Monday, November 2, 2009

The Shot Heard ‘Round the iPod

Did you feel the planets align today? The earth shake? The mountains move? The cosmos shift in their timeless tracks?

Why would all these momentous things be happening, you ask? Because my son started allergy shots today for his environmental allergies (pollens, molds, animal dander, etc.).

Really, this is big stuff. The last time he had a shot was three years ago, and it took me and four nurses to hold him down, a half-hour of hysterics, and a margarita (that was for me) to accomplish it. That’s right, the human whirlwind of energy and adventure was transformed into a thrashing berserker by a little ol’ needle.

So starting immunotherapy shots today was bigger than big.

In addition to his peanut and tree nut allergy, my son is also allergic to almost everything that blooms, sheds, or slimes in Utah. Molds, trees, grasses, weeds, critters – they all gang up on his respiratory system year ‘round, and he’s on a small battery of daily medications to keep his lungs reaction-free.

So after thinking about immunotherapy for a couple of years, we finally decided (okay, I decided) the time was right to start building up his body’s own immune system so that he can hopefully wean himself away from the medications.

Yeah. Easier said than done.

Being a practical mom, I’m not above bribery. In fact, I keep the bribery option firmly seated in my parenting toolbelt for just such occasions, and I’m not afraid to use it.

This one required the big bribe. The open-ended whatever-you-want bribe. The I’ve-got-to-be-out-of-my-mind bribe.

We started small several weeks ago. It’s been building up ever since. Finally, on Thursday, we came to an understanding. A new iPod Nano. And it had to be orange.


“Trust me. This will hurt me more than it will hurt you,” I told him. Fortunately, his birthday is coming up soon, so the bribe became both bribe and birthday present. Still painful.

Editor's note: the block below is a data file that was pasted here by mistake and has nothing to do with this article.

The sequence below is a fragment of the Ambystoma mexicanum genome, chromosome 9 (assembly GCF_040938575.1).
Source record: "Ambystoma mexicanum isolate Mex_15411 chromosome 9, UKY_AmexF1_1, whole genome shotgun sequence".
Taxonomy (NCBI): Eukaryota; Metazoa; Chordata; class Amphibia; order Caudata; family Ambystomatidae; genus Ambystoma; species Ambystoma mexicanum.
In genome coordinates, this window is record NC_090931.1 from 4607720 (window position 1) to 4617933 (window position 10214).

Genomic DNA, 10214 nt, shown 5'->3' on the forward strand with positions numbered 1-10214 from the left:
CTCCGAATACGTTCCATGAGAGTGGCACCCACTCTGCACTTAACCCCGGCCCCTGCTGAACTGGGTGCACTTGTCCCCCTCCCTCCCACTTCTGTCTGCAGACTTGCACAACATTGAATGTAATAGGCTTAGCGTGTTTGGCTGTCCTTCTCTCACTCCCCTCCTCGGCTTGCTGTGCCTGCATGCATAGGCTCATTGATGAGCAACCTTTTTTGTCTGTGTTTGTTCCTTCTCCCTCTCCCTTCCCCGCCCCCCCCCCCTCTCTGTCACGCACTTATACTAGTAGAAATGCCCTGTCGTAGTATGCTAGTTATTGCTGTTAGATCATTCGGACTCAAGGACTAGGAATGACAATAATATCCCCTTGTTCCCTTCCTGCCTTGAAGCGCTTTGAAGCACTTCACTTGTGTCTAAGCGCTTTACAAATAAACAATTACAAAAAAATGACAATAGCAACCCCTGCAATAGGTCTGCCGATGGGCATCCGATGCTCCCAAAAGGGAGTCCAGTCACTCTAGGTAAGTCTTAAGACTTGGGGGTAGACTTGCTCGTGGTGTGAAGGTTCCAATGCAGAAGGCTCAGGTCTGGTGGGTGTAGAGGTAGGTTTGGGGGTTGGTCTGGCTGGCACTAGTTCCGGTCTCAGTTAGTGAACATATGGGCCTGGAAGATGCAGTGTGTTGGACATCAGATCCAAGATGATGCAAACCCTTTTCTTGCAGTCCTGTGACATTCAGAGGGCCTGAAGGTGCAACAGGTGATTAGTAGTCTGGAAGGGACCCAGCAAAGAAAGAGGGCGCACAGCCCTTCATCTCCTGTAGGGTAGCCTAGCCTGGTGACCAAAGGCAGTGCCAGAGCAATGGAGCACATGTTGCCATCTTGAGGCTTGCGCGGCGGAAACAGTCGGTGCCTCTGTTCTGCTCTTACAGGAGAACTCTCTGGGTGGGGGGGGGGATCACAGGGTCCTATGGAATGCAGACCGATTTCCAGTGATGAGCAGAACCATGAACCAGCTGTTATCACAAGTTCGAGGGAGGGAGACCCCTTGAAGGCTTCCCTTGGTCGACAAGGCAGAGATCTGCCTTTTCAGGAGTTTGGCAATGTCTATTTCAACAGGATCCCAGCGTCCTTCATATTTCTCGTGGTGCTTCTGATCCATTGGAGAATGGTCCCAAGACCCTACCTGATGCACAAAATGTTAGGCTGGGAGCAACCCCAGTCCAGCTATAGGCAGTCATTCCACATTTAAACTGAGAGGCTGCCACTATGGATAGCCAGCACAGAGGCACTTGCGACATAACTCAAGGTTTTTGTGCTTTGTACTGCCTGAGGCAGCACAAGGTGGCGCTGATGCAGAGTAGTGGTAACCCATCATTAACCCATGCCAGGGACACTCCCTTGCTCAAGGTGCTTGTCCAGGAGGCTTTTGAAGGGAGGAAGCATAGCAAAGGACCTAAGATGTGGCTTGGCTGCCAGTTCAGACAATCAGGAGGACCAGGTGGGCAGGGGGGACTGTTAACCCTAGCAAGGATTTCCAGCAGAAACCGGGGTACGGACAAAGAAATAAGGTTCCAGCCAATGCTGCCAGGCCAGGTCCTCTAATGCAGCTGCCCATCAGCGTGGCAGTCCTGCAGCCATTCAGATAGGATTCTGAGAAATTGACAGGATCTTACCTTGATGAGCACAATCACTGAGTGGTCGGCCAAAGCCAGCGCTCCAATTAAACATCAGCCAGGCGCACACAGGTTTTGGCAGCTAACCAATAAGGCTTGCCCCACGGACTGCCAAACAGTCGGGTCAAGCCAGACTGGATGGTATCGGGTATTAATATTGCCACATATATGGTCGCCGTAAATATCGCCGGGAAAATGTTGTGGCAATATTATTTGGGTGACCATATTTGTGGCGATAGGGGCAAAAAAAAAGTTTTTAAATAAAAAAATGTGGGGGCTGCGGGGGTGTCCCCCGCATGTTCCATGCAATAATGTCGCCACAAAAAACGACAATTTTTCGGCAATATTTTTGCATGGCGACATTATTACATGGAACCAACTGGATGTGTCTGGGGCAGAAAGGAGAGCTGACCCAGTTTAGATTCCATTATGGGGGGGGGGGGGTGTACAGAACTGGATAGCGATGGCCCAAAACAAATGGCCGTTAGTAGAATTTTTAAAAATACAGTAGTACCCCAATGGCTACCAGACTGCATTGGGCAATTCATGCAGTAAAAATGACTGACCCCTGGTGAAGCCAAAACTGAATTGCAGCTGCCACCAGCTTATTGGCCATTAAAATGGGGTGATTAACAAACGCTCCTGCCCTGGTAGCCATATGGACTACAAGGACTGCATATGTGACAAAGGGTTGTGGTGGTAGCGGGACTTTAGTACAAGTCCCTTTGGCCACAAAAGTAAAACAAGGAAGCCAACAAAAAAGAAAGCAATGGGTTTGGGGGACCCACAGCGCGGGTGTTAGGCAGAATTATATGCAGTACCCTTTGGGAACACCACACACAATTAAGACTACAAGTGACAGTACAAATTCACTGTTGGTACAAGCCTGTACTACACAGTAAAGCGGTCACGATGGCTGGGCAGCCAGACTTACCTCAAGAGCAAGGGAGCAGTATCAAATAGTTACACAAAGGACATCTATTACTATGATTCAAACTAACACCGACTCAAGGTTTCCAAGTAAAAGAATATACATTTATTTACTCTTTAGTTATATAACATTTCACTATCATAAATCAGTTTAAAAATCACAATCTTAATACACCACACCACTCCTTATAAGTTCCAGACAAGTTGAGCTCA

Today was the big day. I didn’t tell him this morning before he left for school, because I didn’t want to give him a whole day to agonize over it, or I’d never be able to drag him out the door. When he got home from school, I sprung it on him. His shoulders drooped. But he quietly scooped up his new Legos magazine and followed me out the door.

At the office, the nurse said, “How are you today?” He stared at the floor.

“He’s a little nervous,” I said. Like it wasn’t obvious.

She swabbed his arms (he needs two shots – one in each arm – oh, the horror), sprayed a little numbing spray on them, and reached for the needles. A minute later, it was all over, and he was standing there surprised.

“Was that okay?” I asked.

He nodded. Clearly, he’d expected it to feel something like a nastily barbed lightning bolt from truly angry Greek gods. But it was a piece of cake. A really expensive, orange piece of iCake.

On the way to the car, I told him I think I’d gotten the short end of the deal. He grinned.

So if you felt that little tremor in the fabric of space and time today, don’t worry about it. It was just my son making his peace with a tiny little half-inch needle that will, with any luck, put his immune system on the road towards wellness (and his ears on the road to music nirvana).

1 comment:

Kaylie said...

At first, I thought you were bribing your son with the margarita. I was relieved I don't have to stage an intervention.